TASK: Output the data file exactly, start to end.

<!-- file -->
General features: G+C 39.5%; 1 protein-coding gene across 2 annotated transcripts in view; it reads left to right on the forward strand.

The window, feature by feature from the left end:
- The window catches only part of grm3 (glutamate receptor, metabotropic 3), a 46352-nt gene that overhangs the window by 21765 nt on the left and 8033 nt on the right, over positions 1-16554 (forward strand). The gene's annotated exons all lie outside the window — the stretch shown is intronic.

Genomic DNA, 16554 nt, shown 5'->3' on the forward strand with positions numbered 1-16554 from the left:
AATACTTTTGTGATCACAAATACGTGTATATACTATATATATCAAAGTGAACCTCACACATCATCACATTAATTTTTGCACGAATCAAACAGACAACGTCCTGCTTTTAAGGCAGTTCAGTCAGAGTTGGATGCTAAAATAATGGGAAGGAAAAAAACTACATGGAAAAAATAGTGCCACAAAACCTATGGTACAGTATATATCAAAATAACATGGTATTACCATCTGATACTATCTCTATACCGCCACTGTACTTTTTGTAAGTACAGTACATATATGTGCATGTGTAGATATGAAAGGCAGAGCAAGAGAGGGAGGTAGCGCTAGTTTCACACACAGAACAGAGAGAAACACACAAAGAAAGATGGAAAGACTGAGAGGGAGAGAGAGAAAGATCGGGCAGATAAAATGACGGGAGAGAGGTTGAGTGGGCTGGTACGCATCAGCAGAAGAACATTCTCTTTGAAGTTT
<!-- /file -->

General features: G+C 39.5%; 1 protein-coding gene across 2 annotated transcripts in view; it reads left to right on the forward strand.

The window, feature by feature from the left end:
- The window catches only part of grm3 (glutamate receptor, metabotropic 3), a 46352-nt gene that overhangs the window by 21765 nt on the left and 8033 nt on the right, over positions 1-16554 (forward strand). The gene's annotated exons all lie outside the window — the stretch shown is intronic.

Genomic DNA, 16554 nt, shown 5'->3' on the forward strand with positions numbered 1-16554 from the left:
AATACTTTTGTGATCACAAATACGTGTATATACTATATATATCAAAGTGAACCTCACACATCATCACATTAATTTTTGCACGAATCAAACAGACAACGTCCTGCTTTTAAGGCAGTTCAGTCAGAGTTGGATGCTAAAATAATGGGAAGGAAAAAAACTACATGGAAAAAATAGTGCCACAAAACCTATGGTACAGTATATATCAAAATAACATGGTATTACCATCTGATACTATCTCTATACCGCCACTGTACTTTTTGTAAGTACAGTACATATATGTGCATGTGTAGATATGAAAGGCAGAGCAAGAGAGGGAGGTAGCGCTAGTTTCACACACAGAACAGAGAGAAACACACAAAGAAAGATGGAAAGACTGAGAGGGAGAGAGAGAAAGATCGGGCAGATAAAATGACGGGAGAGAGGTTGAGTGGGCTGGTACGCATCAGCAGAAGAACATTCTCTTTGAAGTTT